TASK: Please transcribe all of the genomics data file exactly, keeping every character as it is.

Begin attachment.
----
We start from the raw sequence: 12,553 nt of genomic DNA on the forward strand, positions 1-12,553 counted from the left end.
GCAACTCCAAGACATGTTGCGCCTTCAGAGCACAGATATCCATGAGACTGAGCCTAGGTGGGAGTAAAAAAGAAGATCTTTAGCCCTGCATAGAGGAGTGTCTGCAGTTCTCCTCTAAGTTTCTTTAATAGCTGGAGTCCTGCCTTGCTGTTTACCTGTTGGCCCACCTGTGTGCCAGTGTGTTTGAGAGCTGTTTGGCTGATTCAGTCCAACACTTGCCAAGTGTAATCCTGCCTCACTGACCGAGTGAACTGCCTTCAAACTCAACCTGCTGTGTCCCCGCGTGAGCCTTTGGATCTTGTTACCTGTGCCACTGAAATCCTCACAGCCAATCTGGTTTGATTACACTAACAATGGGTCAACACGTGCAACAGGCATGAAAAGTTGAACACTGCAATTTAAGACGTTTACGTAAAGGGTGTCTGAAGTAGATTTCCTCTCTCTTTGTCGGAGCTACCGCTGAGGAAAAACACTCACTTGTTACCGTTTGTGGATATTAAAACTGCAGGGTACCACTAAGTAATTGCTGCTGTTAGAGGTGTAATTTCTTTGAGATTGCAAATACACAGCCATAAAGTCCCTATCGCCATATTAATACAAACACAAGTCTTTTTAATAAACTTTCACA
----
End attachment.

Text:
We start from the raw sequence: 12,553 nt of genomic DNA on the forward strand, positions 1-12,553 counted from the left end.
GCAACTCCAAGACATGTTGCGCCTTCAGAGCACAGATATCCATGAGACTGAGCCTAGGTGGGAGTAAAAAAGAAGATCTTTAGCCCTGCATAGAGGAGTGTCTGCAGTTCTCCTCTAAGTTTCTTTAATAGCTGGAGTCCTGCCTTGCTGTTTACCTGTTGGCCCACCTGTGTGCCAGTGTGTTTGAGAGCTGTTTGGCTGATTCAGTCCAACACTTGCCAAGTGTAATCCTGCCTCACTGACCGAGTGAACTGCCTTCAAACTCAACCTGCTGTGTCCCCGCGTGAGCCTTTGGATCTTGTTACCTGTGCCACTGAAATCCTCACAGCCAATCTGGTTTGATTACACTAACAATGGGTCAACACGTGCAACAGGCATGAAAAGTTGAACACTGCAATTTAAGACGTTTACGTAAAGGGTGTCTGAAGTAGATTTCCTCTCTCTTTGTCGGAGCTACCGCTGAGGAAAAACACTCACTTGTTACCGTTTGTGGATATTAAAACTGCAGGGTACCACTAAGTAATTGCTGCTGTTAGAGGTGTAATTTCTTTGAGATTGCAAATACACAGCCATAAAGTCCCTATCGCCATATTAATACAAACACAAGTCTTTTTAATAAACTTTCACA